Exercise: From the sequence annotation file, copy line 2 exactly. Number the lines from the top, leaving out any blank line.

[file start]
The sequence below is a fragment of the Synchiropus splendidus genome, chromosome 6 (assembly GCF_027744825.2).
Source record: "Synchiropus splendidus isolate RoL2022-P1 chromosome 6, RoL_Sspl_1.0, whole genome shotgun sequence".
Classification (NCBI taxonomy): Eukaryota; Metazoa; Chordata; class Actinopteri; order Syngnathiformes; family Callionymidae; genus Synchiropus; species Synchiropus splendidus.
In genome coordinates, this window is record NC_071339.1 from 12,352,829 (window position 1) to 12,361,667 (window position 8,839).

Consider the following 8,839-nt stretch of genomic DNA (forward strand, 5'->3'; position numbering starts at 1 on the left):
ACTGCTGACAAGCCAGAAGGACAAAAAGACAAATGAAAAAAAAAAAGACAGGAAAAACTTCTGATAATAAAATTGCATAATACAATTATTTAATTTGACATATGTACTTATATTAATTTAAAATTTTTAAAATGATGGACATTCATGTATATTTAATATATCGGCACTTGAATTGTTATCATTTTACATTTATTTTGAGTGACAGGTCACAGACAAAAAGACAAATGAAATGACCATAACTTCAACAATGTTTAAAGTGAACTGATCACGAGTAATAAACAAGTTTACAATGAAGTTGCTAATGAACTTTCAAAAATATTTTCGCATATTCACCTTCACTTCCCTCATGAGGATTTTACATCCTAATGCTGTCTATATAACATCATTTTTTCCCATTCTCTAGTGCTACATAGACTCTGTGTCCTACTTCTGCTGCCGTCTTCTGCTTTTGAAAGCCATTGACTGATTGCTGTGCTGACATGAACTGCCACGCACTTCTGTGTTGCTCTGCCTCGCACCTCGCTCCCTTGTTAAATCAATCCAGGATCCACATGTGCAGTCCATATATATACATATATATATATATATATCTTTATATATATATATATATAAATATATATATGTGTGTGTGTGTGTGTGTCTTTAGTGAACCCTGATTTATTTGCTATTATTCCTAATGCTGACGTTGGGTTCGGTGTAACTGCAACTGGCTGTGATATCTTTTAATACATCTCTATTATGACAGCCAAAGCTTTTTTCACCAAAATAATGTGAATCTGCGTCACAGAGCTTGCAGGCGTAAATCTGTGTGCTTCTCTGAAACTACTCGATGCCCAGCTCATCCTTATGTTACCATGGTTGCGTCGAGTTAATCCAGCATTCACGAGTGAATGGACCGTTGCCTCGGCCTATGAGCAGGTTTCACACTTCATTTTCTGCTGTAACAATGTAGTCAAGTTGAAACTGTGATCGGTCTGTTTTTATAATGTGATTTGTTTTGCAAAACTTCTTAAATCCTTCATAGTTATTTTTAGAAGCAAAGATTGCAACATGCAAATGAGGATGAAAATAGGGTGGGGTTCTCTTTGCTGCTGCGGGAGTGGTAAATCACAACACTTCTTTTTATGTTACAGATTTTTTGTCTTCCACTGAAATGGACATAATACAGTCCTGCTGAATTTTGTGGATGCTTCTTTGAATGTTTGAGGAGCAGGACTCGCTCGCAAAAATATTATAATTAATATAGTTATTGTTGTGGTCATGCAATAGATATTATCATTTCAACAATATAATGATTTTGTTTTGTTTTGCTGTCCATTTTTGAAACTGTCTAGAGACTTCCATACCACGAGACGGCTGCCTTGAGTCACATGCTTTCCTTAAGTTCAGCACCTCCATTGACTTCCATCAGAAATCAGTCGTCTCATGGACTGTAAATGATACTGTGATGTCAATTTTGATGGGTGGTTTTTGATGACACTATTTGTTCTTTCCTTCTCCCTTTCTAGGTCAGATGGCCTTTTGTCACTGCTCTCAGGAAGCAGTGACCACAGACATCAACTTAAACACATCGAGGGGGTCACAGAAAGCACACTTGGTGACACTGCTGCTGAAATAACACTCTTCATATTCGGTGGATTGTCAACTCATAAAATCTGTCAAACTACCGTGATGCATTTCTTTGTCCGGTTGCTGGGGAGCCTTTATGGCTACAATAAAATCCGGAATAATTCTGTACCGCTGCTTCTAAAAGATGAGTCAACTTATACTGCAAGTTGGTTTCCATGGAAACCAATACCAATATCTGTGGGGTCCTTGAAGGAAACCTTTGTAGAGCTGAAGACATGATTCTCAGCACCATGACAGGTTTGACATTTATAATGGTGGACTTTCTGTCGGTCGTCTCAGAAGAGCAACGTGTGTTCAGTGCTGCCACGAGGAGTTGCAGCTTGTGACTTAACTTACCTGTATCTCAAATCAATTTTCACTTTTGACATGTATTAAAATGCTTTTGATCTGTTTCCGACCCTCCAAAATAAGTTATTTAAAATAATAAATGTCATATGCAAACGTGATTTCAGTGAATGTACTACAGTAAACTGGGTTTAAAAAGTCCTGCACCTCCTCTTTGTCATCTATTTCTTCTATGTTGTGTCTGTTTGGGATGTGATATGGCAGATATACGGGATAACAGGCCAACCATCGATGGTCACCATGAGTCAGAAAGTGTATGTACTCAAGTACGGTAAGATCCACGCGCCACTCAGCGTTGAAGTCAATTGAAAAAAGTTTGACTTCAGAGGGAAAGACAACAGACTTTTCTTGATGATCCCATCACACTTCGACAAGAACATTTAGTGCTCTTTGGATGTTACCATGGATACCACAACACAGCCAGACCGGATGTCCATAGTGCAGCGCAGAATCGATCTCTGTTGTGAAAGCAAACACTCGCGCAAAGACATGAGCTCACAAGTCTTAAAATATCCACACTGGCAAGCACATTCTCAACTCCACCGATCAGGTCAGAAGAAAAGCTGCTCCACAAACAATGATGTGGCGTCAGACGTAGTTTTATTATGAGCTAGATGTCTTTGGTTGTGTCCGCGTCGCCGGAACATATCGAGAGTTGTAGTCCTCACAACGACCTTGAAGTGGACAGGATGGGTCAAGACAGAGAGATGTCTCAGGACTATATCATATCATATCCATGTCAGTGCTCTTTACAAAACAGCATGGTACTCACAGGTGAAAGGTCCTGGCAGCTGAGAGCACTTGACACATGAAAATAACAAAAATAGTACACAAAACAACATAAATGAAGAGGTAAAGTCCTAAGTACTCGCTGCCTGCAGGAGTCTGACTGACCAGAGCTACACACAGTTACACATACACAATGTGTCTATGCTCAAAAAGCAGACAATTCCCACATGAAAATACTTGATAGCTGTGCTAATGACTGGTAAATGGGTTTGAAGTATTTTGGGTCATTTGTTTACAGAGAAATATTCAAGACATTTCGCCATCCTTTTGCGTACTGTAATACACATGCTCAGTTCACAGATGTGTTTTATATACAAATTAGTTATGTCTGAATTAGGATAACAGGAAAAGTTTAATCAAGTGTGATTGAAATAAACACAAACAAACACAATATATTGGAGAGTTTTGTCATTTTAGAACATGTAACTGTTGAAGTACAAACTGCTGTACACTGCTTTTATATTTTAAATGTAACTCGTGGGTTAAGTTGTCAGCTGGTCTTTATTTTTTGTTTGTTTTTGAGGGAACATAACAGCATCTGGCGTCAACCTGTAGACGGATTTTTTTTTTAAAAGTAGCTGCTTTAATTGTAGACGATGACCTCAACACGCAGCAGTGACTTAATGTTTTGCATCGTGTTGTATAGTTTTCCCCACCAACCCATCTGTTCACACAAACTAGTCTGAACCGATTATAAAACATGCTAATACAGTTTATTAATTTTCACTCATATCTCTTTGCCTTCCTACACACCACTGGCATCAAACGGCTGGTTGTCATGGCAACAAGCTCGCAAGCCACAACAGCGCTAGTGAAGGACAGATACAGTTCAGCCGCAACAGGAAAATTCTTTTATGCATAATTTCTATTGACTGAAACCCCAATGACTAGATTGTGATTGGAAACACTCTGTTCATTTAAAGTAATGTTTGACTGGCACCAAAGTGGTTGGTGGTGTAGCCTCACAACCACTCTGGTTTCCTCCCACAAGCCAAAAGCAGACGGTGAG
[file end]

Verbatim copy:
Source record: "Synchiropus splendidus isolate RoL2022-P1 chromosome 6, RoL_Sspl_1.0, whole genome shotgun sequence".